Rebels with a Cause: Creativity and the Teen Drama

Curator's Note

Rebels have a long tradition in teen narratives. However, in the contemporary teen drama, yesterday’s rebel without a cause has become an obsolete relic. This symbol of an alienated youth uncertain of its future has given way to rebels that know exactly what they want and how to get it. Faced with the genre’s perennial juxtaposition of “the haves and the have-nots” (Veronica Mars), the rebel with a cause does not simply defy society, s/he defies society creatively and succeeds because of this. Even though teen dramas lavishly depict rich people in trendy clothes, they simultaneously contain an alternative culture deeply critical of this glitzy mainstream. And they use exactly this anti-mainstream sentiment for their education in creativity.

My clip features selections that highlight several central aspects of this phenomenon, starting with the kind of clichéd teenage rebel whose routine isn’t taken seriously anymore. In contrast to this, we see Seth Cohen, The O.C.’s aspiring comic book artist, the hyperarticulate digital native Veronica Mars, and the young writer Dan Humphrey, Gossip Girl’s newcomer to the Upper East Side from hip Dumbo. Their respective aesthetic projects are visually and narratively connected to their status as outsiders. They vilify the decadent consumption of their surroundings, are irreverent, non-conformist, and dare to think outside the box.

Through the creative rebel, contemporary teen dramas educate their audiences in how to succeed in a creative meritocracy that rewards those who use their alternative stance to produce and consume new, alternative, and highly aestheticized thoughts and products. Within this framework, deviant behavior is not portrayed as being detrimental to your professional future anymore, but rather the opposite. It emerges as the prerequisite for success in the professional world through aesthetic expression of the individual subject and his or her innate creative faculties. In the logic of these shows, the outsider becomes hegemonic and creativity is a crucial economic and cultural competence for the post-industrial American economy.



Florian, I think your formulation of the rebel as this new brand of creativity or cultural force is really interesting. You note that these outsiders vilify the decadent consumption that surrounds them, but with a character like Seth Cohen, he comes from a very privileged background (as opposed to Ryan) or Dan Humphrey's outsider status evolves into an insider/outsider status over seasons of GG and his many relationships with both Serena and Blair (and in many ways, this insider status is what Dan seems to yearn for). And Veronica moves in and out of luxury through her relationships with both Logan and Duncan, before ditching both of them and heading to college. Anyway, I think for all the shows you note class and class mobility (like the Humphries family) are very much front and center. But this kind of outsider status, still seems (like Jim Stark) only available to TV's disillusioned white characters. I guess I am wondering if indeed these programs extend the "creative meritocracy" to all characters? Or just their white protagonists? I was curious if you could say more about how you see race (all the examples you note are white), class, and gender function in terms of championing a certain brand of outsider-ness as productive. It seems too (though perhaps not), that the outsider qualities you note are in fact very American dream in terms of the industriousness and individuality and triumphing against odds ...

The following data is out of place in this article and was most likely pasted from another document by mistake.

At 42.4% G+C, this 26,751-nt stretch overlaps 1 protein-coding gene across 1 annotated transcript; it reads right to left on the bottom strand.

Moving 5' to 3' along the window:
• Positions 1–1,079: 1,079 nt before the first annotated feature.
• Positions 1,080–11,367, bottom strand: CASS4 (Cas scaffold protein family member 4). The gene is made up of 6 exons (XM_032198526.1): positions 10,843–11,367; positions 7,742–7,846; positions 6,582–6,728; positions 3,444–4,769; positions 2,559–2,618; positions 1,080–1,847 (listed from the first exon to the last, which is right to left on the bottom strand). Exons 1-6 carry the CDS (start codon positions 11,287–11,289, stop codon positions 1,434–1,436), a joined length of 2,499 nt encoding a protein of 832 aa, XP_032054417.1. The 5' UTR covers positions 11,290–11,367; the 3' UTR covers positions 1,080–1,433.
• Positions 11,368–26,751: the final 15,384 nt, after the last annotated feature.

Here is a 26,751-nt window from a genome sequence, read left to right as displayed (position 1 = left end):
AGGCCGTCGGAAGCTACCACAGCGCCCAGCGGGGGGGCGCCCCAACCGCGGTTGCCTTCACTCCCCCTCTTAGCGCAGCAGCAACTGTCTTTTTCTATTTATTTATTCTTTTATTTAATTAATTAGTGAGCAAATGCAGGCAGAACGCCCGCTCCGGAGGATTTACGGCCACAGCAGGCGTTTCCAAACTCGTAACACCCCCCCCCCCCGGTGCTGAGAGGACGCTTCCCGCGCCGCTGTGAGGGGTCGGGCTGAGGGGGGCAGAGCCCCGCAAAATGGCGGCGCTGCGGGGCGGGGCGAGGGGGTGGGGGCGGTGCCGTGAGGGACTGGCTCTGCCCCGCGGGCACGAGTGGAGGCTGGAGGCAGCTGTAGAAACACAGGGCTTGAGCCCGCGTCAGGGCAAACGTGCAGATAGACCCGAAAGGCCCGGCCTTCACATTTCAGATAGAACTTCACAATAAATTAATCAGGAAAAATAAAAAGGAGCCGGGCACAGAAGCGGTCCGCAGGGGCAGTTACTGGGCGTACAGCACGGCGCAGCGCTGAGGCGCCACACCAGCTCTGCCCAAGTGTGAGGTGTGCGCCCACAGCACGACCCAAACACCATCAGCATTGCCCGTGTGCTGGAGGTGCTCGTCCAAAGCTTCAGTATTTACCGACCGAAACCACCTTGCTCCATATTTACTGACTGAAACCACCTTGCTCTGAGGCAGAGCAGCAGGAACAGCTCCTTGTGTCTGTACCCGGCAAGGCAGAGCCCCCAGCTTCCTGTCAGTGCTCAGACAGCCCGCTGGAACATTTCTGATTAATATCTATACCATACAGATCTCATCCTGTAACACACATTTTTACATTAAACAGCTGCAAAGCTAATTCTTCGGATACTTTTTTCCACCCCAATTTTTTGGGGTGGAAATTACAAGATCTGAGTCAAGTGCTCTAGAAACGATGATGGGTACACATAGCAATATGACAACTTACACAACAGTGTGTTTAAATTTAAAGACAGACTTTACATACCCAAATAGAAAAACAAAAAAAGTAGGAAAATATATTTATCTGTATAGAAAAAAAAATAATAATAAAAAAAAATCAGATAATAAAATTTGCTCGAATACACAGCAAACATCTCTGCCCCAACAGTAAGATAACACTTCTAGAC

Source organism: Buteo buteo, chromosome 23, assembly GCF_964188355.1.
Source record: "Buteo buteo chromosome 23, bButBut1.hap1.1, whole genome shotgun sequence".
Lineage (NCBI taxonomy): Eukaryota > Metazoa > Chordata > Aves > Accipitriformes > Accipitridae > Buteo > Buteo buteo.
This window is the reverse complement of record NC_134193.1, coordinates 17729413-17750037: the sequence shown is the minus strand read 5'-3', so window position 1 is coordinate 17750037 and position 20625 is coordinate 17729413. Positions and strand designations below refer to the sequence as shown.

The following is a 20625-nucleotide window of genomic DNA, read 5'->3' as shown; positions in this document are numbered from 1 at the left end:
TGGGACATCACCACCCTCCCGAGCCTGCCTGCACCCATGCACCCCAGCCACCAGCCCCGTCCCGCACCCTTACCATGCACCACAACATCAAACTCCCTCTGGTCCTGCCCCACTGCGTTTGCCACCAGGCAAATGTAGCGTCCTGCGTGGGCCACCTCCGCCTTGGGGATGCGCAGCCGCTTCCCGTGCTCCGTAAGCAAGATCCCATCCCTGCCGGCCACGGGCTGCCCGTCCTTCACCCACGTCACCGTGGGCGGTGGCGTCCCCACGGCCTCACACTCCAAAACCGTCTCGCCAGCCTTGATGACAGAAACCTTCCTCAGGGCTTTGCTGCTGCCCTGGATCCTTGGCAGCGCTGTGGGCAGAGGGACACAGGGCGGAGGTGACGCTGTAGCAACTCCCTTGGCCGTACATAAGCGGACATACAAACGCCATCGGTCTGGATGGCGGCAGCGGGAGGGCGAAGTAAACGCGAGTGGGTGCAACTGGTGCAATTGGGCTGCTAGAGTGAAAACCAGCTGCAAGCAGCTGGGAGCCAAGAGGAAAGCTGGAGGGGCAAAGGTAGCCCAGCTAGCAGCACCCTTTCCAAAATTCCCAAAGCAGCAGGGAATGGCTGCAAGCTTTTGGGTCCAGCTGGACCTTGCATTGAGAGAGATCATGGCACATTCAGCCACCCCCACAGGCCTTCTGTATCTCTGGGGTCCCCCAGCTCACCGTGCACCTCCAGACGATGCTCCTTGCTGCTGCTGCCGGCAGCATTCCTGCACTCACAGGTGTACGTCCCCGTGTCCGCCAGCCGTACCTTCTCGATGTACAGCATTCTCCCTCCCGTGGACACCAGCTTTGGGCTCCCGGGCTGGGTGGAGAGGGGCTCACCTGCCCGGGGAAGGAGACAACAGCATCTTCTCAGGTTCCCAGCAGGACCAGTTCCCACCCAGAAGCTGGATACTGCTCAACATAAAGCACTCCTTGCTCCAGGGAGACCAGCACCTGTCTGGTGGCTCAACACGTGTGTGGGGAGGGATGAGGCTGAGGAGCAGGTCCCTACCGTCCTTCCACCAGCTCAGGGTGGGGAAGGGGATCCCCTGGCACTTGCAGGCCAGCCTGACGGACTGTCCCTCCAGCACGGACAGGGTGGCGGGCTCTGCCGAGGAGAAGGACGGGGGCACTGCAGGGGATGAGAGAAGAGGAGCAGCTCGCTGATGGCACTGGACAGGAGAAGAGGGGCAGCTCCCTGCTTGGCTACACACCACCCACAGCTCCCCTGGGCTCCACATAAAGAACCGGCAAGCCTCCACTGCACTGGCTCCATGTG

Phoebe, thank you for your comment, with which I totally agree. In fact, I think that approaching the phenomenon along the lines you've outlined can help us to understand (at least parts of) the cultural work performed by these shows. I am not aware of any non-white character who is portrayed in this manner, at least not a main character. We see hints of this in Wallace Fennel, but that is about the only recurring character I can come up with at the moment. I also think that it is hardly a coincidence that Veronica Mars was a boy in Rob Thomas' original idea for a novel. Superficially, her active, independent behavior might cross traditional gender lines as much as Seth’s slightly effeminate behavior, but in the end both characters hardly question traditional gender roles. And even though I would claim that Veronica Mars’s treatment of the Mars and Fennel families approaches economic struggles much more adequately than Gossip Girl with the Humphreys (which for me borders on satire), it is indeed far from portraying actual economic problems or realities. But this might already be part of the answer. The creative meritocracy I identify in these shows is symbolically open to a diverse group of people, and the figure of the non-conformist rebel is central to the construction of this imaginary. But in the end, if we take a closer look, it is restricted to those that have the cultural AND economic capital to actually received the education that enables them to become the creative workers they aspire to be. And seemingly, these shows continue to depict this group as fundamentally white, male, and middle to upper class.

Thank you for that really thoughtful reply!! Again, really interesting stuff ... I agree too re. the Humphries vs. V Mars, which I do think explores class issues (and even sometimes racial prejudice and systemic inequalities) in a rather interesting way, especially I think in Season 1. Also, I didn't know Veronica was originally supposed to be a boy, which is also really interesting.

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